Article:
The Station-Exit

Another rising tunnel meets the snakes and assorted animalia. More brightly lit, and virile, the force of the tunnel speeds upward enough to whip loose hairs round. Over the crest, a great white cloud proclaims entertainment and soft sleeping materials for meagre pricings, with an insinuation of conviviality. The cloud settles over a chaotic sidewalk painting, moving and vicious. The colours sprint left and right and occasionally collide into diaphanous rainbows that mists over the scene but quickly disperse. Moving closer to the painting allows it to swallow all perspective. Suddenly, the warm walls and soft cloud become ash grey and each step falls on the hardest of metals. A flock of mangy seagulls squawk and pout their chests, they nap at stray purses and whine for copper. There is one, dark-grey, with a missing leg and injured wing. It bays horribly from it's defeated position on the asphalt, craving medicines judged of more worth than it's life. When it becomes too weak, when it's squawking has gone quiet, the other seagulls will move in and devour it alive. They know the time is coming; so they stay close, and endeavour to intercept any stuffs intended for the limb-deprived animal, determined to quicken it's end.

The Strip

Yellow flashing behind bad fish. Yellow flashing behind screeching ferrets. A constant odour of bad fish. The slender, weasel-like creatures do all but physically crawl over, they screech, chant, bark and motion to their hideouts, dark narrow entrances into worn looking tree trunks. In the frames of some are tattered old rabbits, ears pinned with holes and fraying coats, they strut against the darkness; before the strip, with vacant eyes. The ferrets regard them carelessly and sometimes bite them for play, keeping them in line. Both animals make high-pitched cries when a biting occurs. The floor is a waste smorgasbord; the by-products of the various creatures, faecal and otherwise, put a tack and unsticking noise with every footfall and rise. More seagulls lie in pathetic piles, their beaks train on the noise and follow, vocalising a need of charity. Younger rats and mice scurry between the sick gulls and other birds, nipping at their dead limbs and taking any gathered foods. They chatter and laugh eating a pigeon's foot. The pigeon cries. The mice laugh louder. The pigeon is too weak now to stop the assault, it lowers it head back to the ground and sings a long, drawn out resignation, it's eyes closing.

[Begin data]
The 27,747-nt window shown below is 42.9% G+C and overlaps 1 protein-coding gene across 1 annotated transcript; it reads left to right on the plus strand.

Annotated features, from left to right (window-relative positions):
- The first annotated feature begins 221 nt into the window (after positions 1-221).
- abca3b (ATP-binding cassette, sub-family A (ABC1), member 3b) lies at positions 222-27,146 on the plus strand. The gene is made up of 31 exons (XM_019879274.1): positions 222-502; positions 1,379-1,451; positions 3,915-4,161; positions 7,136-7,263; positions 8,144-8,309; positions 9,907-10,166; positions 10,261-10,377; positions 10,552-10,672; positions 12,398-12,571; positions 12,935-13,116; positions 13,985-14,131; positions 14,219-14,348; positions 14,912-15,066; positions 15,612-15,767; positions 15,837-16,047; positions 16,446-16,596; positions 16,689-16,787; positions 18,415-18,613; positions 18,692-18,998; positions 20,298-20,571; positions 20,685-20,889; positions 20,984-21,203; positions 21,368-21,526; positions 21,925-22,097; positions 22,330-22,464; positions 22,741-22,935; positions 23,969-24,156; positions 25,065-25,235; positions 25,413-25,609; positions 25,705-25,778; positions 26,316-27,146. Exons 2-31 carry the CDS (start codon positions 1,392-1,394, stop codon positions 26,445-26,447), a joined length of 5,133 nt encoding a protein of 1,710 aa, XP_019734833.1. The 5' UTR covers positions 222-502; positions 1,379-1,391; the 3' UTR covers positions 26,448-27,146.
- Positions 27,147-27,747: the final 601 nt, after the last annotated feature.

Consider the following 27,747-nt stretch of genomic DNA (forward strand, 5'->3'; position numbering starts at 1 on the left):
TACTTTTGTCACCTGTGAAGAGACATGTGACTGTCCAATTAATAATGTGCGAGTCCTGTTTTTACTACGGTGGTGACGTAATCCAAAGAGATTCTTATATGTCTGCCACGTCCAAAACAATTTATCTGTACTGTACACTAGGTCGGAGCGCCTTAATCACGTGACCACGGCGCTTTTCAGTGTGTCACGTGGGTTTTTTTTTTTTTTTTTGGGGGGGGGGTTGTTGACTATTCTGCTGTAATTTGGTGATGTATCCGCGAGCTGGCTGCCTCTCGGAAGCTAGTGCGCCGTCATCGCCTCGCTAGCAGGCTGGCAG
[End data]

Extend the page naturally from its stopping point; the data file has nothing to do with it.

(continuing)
My Avenue

The trees petter out into an open gully with a river on one side. It gurgles playfully in harmony with the low hum of communication. Varying species lap at the water's edge, some with their feet submerged. Overhanging all are great oaks, more majestic than and physically dwarfing the Strip's trees, they bestow an undeserved serenity on the clearing and slow down an otherwise frantic pace. A short ways into the gully is a large brown elm indistinguishable from those around it. And that elm is mine.


© Copyright 2017 Davidgfrancis. All rights reserved.